StarHub Community boasts multiple access touch-points, which means that we were able to garner traffic from across a multitude of channels that included YouTube & monthly newsletters, over and above Facebook and Twitter.
We also created an application on Facebook that allowed fans to have a taste of what StarHub Community, by providing a “lite” version where they could have their account- or product/service-related questions answered. If they were keen to find out more, all they had to do was to crossover to our brand new community. This encouraged users to find answers to their StarHub-related questions themselves instead of approaching our call centres or Shops.
To continue the drive for awareness as well as recruitment, we staged regular contests during popular occasions such as Valentine’s Day and Lunar New Year. The contests required submission of entries on StarHub Community.
We also reached out to our senior and less technologically proficient customers via the Golden Guru campaign. The aim was to get them involved in conversations that would answer questions they may have had about technology in general.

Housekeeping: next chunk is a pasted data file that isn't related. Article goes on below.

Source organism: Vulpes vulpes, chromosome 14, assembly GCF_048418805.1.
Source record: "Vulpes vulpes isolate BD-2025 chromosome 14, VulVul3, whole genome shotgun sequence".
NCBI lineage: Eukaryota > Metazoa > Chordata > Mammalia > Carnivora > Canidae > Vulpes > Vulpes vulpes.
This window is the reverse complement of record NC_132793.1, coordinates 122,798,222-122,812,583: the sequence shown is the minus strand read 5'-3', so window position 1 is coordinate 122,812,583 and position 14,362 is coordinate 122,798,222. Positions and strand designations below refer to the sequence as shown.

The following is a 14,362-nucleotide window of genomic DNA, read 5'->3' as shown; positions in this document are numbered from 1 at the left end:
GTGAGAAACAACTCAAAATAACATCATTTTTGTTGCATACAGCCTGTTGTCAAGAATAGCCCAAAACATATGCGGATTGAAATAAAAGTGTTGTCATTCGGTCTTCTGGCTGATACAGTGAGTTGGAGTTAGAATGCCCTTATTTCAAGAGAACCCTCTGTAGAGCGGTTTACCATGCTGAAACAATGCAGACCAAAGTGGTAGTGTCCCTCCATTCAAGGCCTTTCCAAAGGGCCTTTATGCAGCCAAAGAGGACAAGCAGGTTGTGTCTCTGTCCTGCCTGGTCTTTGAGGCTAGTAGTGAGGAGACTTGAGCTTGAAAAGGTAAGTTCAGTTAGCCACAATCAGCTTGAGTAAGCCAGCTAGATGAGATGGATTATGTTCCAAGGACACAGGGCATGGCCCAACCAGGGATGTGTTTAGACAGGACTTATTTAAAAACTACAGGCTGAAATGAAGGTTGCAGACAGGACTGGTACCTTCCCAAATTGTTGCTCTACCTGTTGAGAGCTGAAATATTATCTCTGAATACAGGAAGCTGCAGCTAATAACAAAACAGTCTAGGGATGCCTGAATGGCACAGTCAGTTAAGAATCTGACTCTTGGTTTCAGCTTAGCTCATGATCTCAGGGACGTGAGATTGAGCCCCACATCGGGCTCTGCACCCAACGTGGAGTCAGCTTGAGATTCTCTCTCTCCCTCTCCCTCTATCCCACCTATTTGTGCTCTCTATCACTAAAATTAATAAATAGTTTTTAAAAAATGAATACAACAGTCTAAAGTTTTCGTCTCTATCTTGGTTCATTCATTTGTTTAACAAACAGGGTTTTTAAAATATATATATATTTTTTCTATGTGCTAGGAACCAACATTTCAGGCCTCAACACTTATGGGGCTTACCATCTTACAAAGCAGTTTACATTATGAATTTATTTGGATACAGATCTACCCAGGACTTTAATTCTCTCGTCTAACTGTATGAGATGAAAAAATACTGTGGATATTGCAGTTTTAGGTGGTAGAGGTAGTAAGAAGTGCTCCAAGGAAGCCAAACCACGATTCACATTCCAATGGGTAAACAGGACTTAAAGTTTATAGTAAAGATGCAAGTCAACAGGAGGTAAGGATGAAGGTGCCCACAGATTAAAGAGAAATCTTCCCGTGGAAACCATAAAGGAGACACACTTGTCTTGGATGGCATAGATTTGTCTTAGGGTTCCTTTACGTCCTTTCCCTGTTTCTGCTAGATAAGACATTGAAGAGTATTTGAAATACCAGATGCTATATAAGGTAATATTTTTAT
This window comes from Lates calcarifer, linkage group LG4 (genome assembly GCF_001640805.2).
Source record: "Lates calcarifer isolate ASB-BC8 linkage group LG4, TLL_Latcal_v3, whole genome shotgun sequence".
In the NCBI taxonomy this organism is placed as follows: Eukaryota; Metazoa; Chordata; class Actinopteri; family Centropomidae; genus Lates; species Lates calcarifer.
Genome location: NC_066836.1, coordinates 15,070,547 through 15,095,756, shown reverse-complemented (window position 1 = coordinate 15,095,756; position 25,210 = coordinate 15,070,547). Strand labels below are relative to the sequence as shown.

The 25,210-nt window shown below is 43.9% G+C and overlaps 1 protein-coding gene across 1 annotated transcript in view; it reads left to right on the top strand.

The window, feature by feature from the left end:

We appointed eight tech-savvy senior citizens aged between 58 and 77, who stood as information technology (IT) champions for their peers. Acting as StarHub’s ambassadors, they were committed to giving back to society by imparting IT knowledge to other seniors using the Community portal
The first phase of Golden Gurus involved recruitment, to which StarHub received very good response. To continue engaging the seniors, we invited the Golden Gurus onto StarHub Community to contribute posts and blog articles dedicated to enriching the lives of seniors.
Our Active Ageing Hackathon (ongoing) showcases a contest to develop mobile apps that can and will enrich the lives of the elderly. For this, StarHub Community acts as the main platform for the call to action as well as idea submissions. In addition we have invited our Golden Gurus to mentor at workshops to educate contestants on what types of services and apps an older person might benefit.
To engage our female audience, we leveraged on the popular lifestyle magazine show Lady First Singapore, which was localised from a Taiwan format and produced by StarHub. We engaged a targeted group of our influencers and advocates to begin seeding beauty-related content on topics such as skincare, fashion and make-up on StarHub Community. This, along with discussion generated about each episode of the programme, effectively sparked an influx of female chatter on the community. This successfully integrated online and offline engagement activities, thereby extending the “Lady First Singapore” experience beyond the traditional TV screen for its customers.